A Place at the Table

Nov 8, 2022

There is a place at the table for every person who comes to The Salvation Army. 

Indeed, the people who visit us for a hot breakfast, lunch or dinner come from all walks of life. Many are experiencing homelessness. Others are seniors on fixed incomes, or young families scratching and clawing to make ends meet.  

All require food to sustain them through their struggles. Thanks to your donations, The Salvation Army Northern Division is able to help. We operate more than a dozen hot meal programs at our locations throughout Minnesota and North Dakota, serving about 1,000 meals every day. 

The people below are thankful for our hot meal programs. We met them as they were eating mashed potatoes and stew at The Salvation Army in Fargo, N.D., which serves a hot breakfast and lunch for around 200 people every weekday. 

Your gifts allow The Salvation Army to provide hope and nourishment for these people and hundreds of others every single day. 


Jimmy is an 85-year-old man who lives on a fixed income. He was born in the Fargo area but spent much of his life living in Arizona, Texas, Montana, and elsewhere. 

“Back then there was a song on the radio called ‘Go West Young Man’ – so I did,” he said with a chuckle. 

During his life, Jimmy mostly worked blue-collar jobs in restaurants and hotels. He was also a traveling worker for Barnum & Bailey and other circuses. He tried enlisting in all four branches of the military but was denied. 

He started attending church at the Fargo Salvation Army in 2009. 

“The Army may have rejected me, but The Salvation Army didn’t,” he said with another laugh, adding that his faith has helped him stay sober since 1977. 

Jimmy comes by for a hot meal several times a week. Without The Salvation Army, he would have a difficult time getting all of the food he needs. 

“It’s hard to get by on a fixed income – food prices are sky-high,” he said. “The Salvation Army is so good to me.” 

Keith and Alexandra 

Keith, 36, and Alexandra, 33, are a young family trying to get by. They have a 6-month-old daughter, and Alexandra is pregnant with their second child. They moved to Fargo in September. 

“We want to make a life up here,” Alexandra said. 

The couple originally moved to the Midwest from Louisiana five years ago and eventually wound up in Grand Forks, N.D., where Keith began managing a fast-food restaurant. They came to Fargo so that Keith could start a new job managing a fast-food restaurant owned by the same franchise. 

When we met the couple, they had stopped by the Fargo Salvation Army to pick up some donated dog food when they noticed a free hot meal was being served. They were comforted to know there was a Salvation Army in their new hometown, having previously received help at the Grand Forks Salvation Army.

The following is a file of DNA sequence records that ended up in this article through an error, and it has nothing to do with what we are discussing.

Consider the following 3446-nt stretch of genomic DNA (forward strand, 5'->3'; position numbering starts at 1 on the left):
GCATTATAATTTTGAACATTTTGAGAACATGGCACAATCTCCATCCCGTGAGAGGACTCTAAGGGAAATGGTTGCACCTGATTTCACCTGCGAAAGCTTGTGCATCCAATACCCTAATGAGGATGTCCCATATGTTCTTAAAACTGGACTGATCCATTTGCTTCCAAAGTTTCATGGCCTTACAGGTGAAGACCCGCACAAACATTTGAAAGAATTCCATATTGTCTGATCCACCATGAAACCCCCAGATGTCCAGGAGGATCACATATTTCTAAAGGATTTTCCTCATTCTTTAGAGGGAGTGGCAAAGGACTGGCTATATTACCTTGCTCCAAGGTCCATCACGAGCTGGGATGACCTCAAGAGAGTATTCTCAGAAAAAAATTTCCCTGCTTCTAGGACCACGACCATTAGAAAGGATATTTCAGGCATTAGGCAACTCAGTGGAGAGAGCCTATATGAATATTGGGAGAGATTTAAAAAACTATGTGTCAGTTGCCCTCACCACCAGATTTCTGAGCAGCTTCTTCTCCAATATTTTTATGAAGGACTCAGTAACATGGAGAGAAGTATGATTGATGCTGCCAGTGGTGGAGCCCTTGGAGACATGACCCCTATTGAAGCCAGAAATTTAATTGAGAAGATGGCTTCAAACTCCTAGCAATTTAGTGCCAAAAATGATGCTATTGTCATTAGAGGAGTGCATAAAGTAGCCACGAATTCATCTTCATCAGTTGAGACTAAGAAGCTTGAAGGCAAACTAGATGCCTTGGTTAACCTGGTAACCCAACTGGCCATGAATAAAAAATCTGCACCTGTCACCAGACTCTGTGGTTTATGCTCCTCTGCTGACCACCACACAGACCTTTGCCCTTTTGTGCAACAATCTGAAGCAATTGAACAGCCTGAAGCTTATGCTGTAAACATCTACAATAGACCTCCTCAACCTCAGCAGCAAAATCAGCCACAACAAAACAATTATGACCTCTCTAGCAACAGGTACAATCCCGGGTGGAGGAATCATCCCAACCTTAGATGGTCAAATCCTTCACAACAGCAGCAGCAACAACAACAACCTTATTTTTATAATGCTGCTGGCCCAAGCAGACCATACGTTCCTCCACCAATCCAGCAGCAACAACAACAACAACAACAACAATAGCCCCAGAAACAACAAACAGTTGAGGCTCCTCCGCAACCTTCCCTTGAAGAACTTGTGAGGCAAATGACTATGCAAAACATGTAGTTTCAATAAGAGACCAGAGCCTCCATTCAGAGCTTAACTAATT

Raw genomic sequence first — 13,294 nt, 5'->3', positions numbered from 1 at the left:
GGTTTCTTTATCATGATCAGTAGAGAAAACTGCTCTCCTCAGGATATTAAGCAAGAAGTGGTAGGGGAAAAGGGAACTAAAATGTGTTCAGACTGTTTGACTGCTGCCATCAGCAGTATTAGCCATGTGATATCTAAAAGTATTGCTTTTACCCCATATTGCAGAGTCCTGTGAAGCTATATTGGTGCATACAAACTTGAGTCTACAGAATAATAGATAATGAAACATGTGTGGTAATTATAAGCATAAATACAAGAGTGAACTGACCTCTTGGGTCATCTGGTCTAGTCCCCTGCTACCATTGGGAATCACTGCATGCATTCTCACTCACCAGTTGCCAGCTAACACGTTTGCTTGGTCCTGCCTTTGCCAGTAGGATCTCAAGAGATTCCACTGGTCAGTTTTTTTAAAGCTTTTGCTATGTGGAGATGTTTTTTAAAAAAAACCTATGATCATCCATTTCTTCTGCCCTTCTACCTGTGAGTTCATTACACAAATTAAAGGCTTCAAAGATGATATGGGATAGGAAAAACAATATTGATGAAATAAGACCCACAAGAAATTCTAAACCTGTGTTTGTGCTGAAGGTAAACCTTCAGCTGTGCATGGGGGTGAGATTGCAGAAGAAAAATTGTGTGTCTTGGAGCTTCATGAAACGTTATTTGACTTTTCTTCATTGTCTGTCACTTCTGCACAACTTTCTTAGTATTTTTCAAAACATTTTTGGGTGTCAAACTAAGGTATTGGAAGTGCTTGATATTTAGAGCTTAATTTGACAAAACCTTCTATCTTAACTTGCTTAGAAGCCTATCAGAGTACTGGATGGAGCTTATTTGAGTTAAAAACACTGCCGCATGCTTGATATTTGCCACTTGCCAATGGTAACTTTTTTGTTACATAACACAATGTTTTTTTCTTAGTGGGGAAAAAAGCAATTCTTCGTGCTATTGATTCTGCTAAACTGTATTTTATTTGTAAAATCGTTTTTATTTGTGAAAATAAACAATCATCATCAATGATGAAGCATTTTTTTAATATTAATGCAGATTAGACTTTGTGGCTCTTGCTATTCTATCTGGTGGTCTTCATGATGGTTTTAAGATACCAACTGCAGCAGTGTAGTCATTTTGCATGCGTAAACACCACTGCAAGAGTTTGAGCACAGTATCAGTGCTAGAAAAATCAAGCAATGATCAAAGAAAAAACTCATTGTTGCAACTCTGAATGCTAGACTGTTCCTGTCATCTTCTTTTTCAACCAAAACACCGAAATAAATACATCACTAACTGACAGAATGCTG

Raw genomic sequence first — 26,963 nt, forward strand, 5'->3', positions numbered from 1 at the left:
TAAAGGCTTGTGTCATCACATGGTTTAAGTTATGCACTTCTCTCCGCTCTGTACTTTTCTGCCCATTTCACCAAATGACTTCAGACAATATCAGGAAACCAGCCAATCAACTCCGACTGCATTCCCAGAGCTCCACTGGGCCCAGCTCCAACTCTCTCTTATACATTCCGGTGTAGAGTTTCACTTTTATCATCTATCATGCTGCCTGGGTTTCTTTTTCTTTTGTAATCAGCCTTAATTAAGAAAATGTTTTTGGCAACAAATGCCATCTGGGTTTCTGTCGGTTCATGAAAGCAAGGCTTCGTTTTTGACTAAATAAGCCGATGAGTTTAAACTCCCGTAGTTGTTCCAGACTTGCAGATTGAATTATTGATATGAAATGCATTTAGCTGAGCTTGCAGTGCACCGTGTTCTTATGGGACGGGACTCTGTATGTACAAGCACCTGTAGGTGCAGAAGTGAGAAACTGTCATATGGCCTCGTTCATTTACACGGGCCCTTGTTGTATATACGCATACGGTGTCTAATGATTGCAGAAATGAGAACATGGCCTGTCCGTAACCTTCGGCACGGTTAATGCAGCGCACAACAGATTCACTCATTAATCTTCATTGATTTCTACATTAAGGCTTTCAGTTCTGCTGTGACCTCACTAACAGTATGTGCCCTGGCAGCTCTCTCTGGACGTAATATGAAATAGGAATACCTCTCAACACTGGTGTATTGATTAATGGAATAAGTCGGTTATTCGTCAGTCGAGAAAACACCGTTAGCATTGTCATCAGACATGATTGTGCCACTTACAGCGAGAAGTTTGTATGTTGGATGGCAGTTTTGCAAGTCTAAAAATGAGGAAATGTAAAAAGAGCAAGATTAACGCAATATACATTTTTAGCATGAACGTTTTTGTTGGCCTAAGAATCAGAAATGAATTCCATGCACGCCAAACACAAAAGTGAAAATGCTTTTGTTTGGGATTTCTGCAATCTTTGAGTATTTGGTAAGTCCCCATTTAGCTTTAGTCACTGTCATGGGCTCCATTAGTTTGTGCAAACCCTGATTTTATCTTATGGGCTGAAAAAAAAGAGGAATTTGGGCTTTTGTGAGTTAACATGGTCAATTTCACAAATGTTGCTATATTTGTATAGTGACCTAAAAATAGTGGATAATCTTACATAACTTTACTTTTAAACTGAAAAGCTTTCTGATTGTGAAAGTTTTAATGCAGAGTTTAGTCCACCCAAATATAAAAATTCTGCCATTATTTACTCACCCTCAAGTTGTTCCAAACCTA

“It’s hard for our family to make it,” said Keith, adding that Alexandra was actively looking for work and affordable daycare for their daughter. “The Salvation Army has helped us a lot. We’re thankful for everything they’ve done for us.” 


For Brian, the camaraderie at The Salvation Army is just as important as the hot meals. He pays a visit almost daily. 

“This is a place where anybody can come,” the 61-year-old said.“These are my people.” 

Brian has had a hard life. He grew up in Minneapolis and experienced homelessness for about half of his life, starting at age 14. He spent years working as a cab driver and day laborer. He can’t work anymore and lives on modest disability benefits. 

“I’ve never thrived – only survived,” said Brian, who moved to the Fargo area from Duluth, Minn., soon after the COVID-19 pandemic began. 

Despite his difficult past, his faith remains strong. He attends a Bible study at the Fargo Salvation Army once or twice a week. 

“The Salvation Army helps the downtrodden,” Brian said. “They help the kind of people that everyone was mad at Christ for sitting with.” 

Get Involved

Our food programs throughout Minnesota and North Dakota need help due to record costs for food and transportation. 

“Guest numbers are increasing while costs are rising,” said Lt. Col. Dan Jennings, leader of The Salvation Army Northern Division. “We are doing our best to cut costs in order to continue serving the highest number of people.” 

At the Fargo Salvation Army, for example, the kitchen staff has switched from using milk to powdered milk because it’s far cheaper. 

You can help The Salvation Army provide food for hungry people and families by giving a donation or signing up to volunteer at our food pantries and hot meal programs. 

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